The surprise announcement that the Graham family is giving up control of the Washington Post to Jeff Bezos seems to signal another tolling of the bell in the death knell of journalistic content: lack of readers and relevance in the commercially all-important 20-30 demographic segment. But in fact, it is a sign that content is healthier than ever: it’s the financial model behind newspapers that is in need of tinkering.
Consider these closely-held popular myths about the industry:
- Younger people don’t read newspapers
- Consumption of long-form content is declining
- The journalistic news model is archaic in the face of blogs and ‘citizen journalism’.
As Tom Rosenstiel of the American Press Institute conveyed on the PBS NewsHour on Monday, these are misperceptions of the real challenges (and opportunities) of journalism. In fact, younger audiences (18 to 25) are consuming journalistic news and long-form content in greater numbers than ever–even via smartphone. Journalism matters to the public conversation more than it ever has; it is only (and ‘only’ is a major understatement) the distribution model of that content that has changed.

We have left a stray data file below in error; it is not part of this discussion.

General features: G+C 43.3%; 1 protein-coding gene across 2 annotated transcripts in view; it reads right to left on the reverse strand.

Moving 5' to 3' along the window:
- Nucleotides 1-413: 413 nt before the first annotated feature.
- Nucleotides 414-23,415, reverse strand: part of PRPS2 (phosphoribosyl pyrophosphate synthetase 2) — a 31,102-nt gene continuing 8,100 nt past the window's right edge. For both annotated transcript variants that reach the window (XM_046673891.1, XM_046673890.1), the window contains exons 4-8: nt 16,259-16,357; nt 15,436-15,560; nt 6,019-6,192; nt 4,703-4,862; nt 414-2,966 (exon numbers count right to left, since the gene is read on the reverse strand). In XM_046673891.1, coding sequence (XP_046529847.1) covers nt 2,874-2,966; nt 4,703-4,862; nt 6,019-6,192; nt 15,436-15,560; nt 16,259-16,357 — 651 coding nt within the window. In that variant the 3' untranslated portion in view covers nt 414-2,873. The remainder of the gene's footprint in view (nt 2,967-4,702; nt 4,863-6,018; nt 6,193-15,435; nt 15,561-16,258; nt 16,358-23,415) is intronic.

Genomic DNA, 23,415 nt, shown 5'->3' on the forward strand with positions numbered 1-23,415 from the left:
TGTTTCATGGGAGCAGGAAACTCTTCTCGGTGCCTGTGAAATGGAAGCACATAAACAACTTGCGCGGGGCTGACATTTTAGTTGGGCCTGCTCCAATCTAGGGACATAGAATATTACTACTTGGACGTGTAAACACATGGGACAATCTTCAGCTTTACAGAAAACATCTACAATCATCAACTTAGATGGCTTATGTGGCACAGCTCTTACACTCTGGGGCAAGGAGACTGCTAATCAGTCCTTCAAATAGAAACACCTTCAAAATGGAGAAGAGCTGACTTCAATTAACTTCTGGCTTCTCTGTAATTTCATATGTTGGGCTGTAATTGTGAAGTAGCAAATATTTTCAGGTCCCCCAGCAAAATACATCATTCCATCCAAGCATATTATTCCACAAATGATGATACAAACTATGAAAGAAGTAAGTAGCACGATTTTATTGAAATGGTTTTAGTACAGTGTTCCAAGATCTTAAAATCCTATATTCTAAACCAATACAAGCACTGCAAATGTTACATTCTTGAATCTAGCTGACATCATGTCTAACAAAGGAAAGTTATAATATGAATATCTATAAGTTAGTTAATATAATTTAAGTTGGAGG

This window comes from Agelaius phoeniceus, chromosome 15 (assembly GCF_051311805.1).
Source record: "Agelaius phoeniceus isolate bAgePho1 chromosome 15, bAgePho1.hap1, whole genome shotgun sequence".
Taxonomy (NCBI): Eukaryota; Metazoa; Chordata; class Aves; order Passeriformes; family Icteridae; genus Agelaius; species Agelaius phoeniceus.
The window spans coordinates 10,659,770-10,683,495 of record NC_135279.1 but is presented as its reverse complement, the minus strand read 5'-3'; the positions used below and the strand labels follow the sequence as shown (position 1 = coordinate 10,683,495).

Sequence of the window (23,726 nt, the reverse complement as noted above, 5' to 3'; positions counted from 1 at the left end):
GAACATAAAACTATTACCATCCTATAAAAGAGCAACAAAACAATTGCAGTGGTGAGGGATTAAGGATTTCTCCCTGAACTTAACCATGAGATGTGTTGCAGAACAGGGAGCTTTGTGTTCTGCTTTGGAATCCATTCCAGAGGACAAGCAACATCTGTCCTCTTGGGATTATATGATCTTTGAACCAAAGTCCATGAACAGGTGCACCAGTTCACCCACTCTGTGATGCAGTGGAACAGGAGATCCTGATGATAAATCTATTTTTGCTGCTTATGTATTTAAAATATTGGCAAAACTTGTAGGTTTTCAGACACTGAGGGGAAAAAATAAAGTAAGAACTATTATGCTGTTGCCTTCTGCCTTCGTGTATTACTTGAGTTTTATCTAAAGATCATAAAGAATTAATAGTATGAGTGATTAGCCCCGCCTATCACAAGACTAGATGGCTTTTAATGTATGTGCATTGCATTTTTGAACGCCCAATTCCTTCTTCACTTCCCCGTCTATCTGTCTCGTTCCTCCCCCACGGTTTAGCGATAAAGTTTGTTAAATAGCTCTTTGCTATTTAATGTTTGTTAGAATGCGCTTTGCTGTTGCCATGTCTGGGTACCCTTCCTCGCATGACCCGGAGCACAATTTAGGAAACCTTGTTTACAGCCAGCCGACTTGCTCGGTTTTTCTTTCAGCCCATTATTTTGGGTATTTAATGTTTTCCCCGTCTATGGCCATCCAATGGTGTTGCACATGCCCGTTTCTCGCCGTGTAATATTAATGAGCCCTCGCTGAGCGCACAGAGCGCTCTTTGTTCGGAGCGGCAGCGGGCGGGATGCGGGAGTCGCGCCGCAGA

So, the challenge for the industry is not to gain eyeballs and win back loyal readers, but to come up with a financial model for the digital and mobile era that replaces print advertising and classifieds. With Craigslist owning popular peer-to-peer advertising for goods and services, a key revenue component was destroyed in the 1990s and early 2000s. However, at the same time, interest in long-form journalistic content has only grown.
What the Jeff Bezos/Graham deal does is give the newspaper breathing room to explore new models, without the short-term pressures faced by a public company. The deal is a recognition of the increasing value of content (Yes: especially long-form content) in the age of screens and mobile.